We have only a meagre knowledge of humans' early social interactions with others. Likewise, we know little about how these dealings increasingly began to impact upon others, as the years passed by. Yet, what is irrefutable is that this impact has burgeoned with the passage of time. In far off times, for instance, an individual's or a group's influence was usually restricted to the immediate neighbourhood. More recently, this influence has acquired a global capability, of a kind that Giddens (1990) writes about as:

the intensification of world wide social relations which link distant localities in such a way that local happenings are shaped by events occurring many miles away and vice versa (p. 64).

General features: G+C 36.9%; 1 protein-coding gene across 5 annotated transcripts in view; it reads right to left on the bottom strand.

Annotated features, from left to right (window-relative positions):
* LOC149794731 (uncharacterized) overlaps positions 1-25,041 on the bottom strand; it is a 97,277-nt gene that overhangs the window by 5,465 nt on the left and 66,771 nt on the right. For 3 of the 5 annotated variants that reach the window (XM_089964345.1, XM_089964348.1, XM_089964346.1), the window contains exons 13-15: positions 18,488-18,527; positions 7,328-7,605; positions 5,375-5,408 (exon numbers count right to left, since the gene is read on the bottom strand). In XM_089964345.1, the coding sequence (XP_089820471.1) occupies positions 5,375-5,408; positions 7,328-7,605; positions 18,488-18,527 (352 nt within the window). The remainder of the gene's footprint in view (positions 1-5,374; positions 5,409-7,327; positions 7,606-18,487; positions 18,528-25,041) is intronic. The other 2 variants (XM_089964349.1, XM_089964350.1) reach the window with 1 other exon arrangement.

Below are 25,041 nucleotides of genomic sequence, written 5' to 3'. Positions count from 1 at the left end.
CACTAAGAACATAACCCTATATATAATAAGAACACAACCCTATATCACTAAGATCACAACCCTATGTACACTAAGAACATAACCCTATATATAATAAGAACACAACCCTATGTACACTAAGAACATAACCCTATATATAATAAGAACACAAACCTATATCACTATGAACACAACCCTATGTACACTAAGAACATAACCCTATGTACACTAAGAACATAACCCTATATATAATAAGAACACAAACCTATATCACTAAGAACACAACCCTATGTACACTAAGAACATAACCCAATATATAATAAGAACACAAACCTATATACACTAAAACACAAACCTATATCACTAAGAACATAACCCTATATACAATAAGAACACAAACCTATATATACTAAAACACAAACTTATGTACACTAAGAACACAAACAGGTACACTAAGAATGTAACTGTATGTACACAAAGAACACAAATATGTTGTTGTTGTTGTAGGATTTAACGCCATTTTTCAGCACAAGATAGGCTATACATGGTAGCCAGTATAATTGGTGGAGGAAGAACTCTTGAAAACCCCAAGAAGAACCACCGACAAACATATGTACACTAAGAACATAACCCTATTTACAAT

Much of this capability, or intensification, is inextricably linked to remarkable advances in transportation, and communication technologies. Even so, the effect of these advances upon individuals and cultures is not easy to assess: in recent times there have been few opportunities to observe people before, and then after, exposure to them. Thus, it is understandable that social scientists are lured to an isolated community once it gets immersed in communication and information technologies (e.g. television, the Internet, the E-mail) for the first time. Where an opportunity of this kind presents itself, an important line of inquiry would be to consider whether exposure to the 'outside world' alters the community's lifestyle, and changes its perceptions of the world outside.